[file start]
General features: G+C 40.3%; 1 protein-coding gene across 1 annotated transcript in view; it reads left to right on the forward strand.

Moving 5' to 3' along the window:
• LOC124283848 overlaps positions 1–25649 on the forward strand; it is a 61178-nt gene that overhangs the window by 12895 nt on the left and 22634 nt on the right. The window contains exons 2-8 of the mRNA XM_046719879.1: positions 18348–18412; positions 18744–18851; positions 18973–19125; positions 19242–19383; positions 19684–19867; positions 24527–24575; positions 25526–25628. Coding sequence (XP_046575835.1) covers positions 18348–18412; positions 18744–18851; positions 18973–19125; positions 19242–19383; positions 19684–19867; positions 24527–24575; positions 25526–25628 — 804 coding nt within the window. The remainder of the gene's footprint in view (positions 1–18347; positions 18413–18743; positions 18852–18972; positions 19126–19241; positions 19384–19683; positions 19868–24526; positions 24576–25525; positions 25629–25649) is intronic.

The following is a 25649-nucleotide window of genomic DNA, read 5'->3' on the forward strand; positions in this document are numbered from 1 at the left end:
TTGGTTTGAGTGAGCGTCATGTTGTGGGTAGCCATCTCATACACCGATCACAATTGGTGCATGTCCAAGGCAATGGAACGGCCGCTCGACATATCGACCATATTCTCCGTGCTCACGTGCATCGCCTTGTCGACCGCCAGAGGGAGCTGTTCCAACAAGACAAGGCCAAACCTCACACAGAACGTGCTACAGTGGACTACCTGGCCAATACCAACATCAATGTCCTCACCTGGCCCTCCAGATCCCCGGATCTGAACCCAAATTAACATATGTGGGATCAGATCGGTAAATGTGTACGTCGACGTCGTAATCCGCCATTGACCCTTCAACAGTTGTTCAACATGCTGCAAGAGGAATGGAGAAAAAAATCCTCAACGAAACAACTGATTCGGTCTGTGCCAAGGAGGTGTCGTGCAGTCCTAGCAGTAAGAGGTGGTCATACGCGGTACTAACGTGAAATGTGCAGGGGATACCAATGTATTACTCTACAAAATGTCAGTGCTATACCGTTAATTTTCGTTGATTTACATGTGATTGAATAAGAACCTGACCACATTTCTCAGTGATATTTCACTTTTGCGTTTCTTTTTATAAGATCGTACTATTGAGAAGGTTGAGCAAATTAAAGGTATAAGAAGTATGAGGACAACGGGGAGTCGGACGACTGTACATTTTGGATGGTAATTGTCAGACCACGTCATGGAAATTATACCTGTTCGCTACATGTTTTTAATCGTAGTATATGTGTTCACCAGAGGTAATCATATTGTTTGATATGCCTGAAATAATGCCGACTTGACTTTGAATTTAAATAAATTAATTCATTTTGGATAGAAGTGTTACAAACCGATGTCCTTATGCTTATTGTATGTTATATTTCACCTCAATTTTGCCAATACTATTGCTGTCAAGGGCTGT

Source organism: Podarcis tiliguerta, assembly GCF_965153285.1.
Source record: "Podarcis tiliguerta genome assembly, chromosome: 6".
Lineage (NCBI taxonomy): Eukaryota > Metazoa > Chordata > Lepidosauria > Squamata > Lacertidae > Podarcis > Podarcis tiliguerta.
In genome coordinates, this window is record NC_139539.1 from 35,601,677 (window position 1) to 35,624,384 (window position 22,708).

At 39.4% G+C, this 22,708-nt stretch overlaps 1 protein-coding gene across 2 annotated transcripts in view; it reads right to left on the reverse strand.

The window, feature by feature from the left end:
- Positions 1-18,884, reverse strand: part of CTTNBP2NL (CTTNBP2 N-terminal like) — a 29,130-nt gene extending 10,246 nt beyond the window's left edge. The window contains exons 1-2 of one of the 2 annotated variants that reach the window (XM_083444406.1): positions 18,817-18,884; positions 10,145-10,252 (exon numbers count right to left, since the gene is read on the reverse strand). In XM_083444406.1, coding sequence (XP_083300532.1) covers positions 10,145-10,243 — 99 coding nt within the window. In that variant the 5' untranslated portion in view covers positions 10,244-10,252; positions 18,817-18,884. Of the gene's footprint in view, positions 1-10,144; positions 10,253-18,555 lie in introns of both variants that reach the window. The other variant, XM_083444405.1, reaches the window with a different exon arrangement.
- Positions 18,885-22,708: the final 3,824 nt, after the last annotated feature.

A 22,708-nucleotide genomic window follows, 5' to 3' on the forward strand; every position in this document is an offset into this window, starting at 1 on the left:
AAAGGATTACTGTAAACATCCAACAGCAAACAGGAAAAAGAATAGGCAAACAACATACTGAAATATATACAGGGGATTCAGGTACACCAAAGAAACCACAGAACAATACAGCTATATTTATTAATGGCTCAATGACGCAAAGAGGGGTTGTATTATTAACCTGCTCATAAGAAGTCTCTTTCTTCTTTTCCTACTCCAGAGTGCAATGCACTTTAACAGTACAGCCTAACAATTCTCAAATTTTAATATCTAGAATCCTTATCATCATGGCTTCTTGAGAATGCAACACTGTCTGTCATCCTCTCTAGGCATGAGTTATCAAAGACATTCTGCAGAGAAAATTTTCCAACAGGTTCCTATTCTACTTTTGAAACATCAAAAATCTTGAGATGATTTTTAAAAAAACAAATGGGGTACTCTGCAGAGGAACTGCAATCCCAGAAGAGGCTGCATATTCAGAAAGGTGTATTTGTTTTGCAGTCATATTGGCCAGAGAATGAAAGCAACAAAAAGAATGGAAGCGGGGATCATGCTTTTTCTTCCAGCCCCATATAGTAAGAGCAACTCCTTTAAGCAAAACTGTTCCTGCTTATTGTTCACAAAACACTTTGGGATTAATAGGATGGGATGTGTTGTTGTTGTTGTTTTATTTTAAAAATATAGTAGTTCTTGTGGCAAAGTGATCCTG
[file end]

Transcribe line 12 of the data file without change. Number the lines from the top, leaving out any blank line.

- Positions 1-18,884, reverse strand: part of CTTNBP2NL (CTTNBP2 N-terminal like) — a 29,130-nt gene extending 10,246 nt beyond the window's left edge. The window contains exons 1-2 of one of the 2 annotated variants that reach the window (XM_083444406.1): positions 18,817-18,884; positions 10,145-10,252 (exon numbers count right to left, since the gene is read on the reverse strand). In XM_083444406.1, coding sequence (XP_083300532.1) covers positions 10,145-10,243 — 99 coding nt within the window. In that variant the 5' untranslated portion in view covers positions 10,244-10,252; positions 18,817-18,884. Of the gene's footprint in view, positions 1-10,144; positions 10,253-18,555 lie in introns of both variants that reach the window. The other variant, XM_083444405.1, reaches the window with a different exon arrangement.